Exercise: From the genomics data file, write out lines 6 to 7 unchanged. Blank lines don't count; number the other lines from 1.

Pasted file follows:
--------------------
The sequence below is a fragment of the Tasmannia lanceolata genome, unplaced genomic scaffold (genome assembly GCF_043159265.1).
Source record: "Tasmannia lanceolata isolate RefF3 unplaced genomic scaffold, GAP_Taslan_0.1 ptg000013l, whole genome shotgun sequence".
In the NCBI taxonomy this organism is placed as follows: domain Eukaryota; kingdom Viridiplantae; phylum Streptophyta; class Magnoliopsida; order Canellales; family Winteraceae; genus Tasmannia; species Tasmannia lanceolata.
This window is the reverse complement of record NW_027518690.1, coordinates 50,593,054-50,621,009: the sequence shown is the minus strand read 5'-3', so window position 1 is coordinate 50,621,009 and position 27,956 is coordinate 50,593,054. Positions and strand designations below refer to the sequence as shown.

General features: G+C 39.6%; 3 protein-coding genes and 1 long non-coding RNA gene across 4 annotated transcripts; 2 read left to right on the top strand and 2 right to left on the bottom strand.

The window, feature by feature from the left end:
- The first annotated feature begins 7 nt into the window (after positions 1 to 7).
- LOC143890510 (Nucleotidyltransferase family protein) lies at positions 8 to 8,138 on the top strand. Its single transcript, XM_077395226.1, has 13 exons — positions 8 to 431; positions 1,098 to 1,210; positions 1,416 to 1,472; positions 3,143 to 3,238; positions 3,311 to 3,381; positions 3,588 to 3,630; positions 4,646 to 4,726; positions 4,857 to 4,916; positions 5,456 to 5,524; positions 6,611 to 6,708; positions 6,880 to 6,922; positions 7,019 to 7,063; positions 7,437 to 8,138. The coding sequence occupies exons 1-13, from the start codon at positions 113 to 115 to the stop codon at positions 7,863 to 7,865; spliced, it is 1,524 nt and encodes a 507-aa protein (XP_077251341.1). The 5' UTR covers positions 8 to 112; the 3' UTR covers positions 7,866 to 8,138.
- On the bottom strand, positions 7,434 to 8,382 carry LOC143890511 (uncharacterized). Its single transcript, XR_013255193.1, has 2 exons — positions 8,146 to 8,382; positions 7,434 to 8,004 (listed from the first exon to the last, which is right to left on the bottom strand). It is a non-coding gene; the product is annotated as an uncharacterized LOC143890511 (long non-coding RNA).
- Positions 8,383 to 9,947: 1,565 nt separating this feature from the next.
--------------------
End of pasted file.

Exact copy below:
The window, feature by feature from the left end:
- The first annotated feature begins 7 nt into the window (after positions 1 to 7).